“Social media is the new channel for word of mouth,” said David Phipps, York’s director of research services and knowledge exchange, in the National Post Feb. 13. “Even if you are good where you are, if you don’t engage in the way your competitors do you will lose ground because you aren’t part of the conversation.” Read full story.

Doubling teaching loads a bad idea
Michiel Herren
, Distinguished Research Professor Emeritus in the Department of Humanities, Faculty of Liberal Arts & Professional Studies, responded to a proposal to double teaching loads in a letter to the Toronto Star Feb. 11: “No decent academic, never mind a high-flyer, will take a job here to see his teaching load doubled and research time reduced to 10 per cent,” Herren wrote. “Similarly, marketable faculty now teaching here will exit the province faster than a captain can desert a listing ship.” Read full letter.

The little spacecraft that could
Professor Paul Delaney, an astronomer in York’s Faculty of Science & Engineering, said he’s thrilled that the instruments on board space probes Voyager I and II – still going after 35 years in space –will actually touch what lies beyond the Milky Way, wrote The Ottawa Citizen Feb. 11. “We believe we know what it is like between the stars,” he said. “But, until you’re there, you can’t be sure that your models are correct.” Read full story.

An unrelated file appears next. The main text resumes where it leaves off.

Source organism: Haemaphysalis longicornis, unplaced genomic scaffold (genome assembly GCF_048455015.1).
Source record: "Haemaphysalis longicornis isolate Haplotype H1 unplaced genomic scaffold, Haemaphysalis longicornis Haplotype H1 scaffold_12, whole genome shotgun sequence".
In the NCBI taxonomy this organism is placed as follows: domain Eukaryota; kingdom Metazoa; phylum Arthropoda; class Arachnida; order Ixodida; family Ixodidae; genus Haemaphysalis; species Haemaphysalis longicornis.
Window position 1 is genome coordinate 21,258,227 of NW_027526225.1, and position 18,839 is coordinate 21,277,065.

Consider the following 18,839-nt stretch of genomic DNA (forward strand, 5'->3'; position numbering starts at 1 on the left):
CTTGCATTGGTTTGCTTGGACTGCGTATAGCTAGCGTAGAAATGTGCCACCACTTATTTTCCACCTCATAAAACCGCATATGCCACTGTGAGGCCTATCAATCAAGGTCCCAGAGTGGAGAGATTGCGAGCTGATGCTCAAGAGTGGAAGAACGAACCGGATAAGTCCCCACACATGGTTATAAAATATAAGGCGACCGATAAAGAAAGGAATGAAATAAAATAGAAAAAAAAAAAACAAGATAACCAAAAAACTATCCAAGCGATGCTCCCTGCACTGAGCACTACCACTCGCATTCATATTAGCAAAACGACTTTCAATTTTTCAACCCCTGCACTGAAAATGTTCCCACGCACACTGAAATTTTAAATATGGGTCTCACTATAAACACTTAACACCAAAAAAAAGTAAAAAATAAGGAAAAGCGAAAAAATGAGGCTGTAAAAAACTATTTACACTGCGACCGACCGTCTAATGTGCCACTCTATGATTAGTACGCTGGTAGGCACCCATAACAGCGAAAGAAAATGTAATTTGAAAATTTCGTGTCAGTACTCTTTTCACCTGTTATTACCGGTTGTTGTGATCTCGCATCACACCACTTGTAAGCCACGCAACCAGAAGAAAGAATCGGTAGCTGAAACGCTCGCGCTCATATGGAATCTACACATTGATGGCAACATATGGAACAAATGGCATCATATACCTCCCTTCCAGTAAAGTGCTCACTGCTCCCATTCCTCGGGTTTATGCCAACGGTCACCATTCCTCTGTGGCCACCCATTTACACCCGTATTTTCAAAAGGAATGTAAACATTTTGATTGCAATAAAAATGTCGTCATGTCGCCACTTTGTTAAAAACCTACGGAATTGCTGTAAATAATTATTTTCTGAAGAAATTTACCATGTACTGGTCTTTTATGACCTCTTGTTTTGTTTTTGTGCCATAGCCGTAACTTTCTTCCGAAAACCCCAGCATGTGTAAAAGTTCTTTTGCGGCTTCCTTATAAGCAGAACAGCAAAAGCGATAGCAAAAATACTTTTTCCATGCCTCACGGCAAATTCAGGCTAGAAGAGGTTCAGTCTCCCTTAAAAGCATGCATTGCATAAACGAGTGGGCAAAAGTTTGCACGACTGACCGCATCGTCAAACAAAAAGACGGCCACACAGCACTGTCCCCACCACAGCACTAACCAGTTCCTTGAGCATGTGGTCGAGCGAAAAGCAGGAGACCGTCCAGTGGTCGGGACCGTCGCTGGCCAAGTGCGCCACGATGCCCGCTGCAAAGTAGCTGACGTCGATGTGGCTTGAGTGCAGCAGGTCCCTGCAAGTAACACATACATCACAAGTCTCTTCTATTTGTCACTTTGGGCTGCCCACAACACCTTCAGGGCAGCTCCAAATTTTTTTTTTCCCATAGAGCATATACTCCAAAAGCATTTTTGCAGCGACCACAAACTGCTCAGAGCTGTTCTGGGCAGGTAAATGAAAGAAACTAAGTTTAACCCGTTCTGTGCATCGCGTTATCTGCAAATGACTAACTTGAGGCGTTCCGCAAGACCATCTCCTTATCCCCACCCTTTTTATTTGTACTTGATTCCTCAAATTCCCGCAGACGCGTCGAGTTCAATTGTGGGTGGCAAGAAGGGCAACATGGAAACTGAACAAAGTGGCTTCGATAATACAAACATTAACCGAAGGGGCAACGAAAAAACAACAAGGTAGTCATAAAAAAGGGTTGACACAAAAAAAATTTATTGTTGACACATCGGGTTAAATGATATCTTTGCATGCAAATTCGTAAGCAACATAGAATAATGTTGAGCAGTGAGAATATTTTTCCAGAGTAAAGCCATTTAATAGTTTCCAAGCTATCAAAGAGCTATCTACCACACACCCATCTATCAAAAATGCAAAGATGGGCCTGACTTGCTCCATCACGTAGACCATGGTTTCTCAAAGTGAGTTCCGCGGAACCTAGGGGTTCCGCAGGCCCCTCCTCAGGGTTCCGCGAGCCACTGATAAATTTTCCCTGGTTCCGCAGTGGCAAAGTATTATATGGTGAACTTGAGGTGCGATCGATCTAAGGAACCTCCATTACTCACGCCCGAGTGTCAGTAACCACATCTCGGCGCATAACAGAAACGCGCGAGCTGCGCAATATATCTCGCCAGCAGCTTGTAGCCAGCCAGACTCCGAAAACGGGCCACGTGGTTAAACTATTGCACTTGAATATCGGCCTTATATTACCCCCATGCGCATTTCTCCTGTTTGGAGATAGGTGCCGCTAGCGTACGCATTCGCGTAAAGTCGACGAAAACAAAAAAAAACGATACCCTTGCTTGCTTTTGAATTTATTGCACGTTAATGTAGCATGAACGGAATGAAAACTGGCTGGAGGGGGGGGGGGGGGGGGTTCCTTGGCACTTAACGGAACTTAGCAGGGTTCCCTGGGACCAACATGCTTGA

NDP MP Olivia Chow fights for her husband’s NDP successor in Danforth riding
Olivia Chow is not a woman — or a politician — to lose herself in grief, wrote the Toronto Star Feb. 11. She’s a cagey politician and strategist who played a fundamental role in her late husband Jack Layton’s success, as well as her own. Now she’s there for Craig Scott, Rhodes Scholar, London School of Economics graduate and professor at York’s Osgoode Hall Law School. He’s the NDP candidate in Layton’s Toronto-Danforth riding. Read full story.

Family law being shunned?
In straw polls with her classes over the past decade, only a small handful of students indicated they were interested in family law, reported Hilary Linton, a Toronto-based lawyer who also teaches at York’s Osgoode Hall Law School, in The Lawyers Weekly Feb. 13. This year, however, that number shot up. “I think [family law] has become really sexy,” she said. Read full story.

Former Canadian soccer star reveals drug-tainted double life
Former York master soccer coach Paul James’s soccer pedigree is long and distinguished, reported The Globe and Mail Feb. 11 – but, away from the pitch, James lived a secret hell afraid that his secret might leak out. He lifts the veil on his addiction to cocaine in a self-published e-book called Cracked Open. Read full story.

Accused in death of York student Qian Liu, to stand trial for first-degree murder
Brian Dickson, 30, will stand trial in the Superior Court of Justice for the first-degree murder of York student Qian Liu last year, in a case that became known as the “webcam killing”, reported the National Post Feb 10. Dickson is next set to appear in court on March 21, when a judicial pre-trial date will be set. Read full story.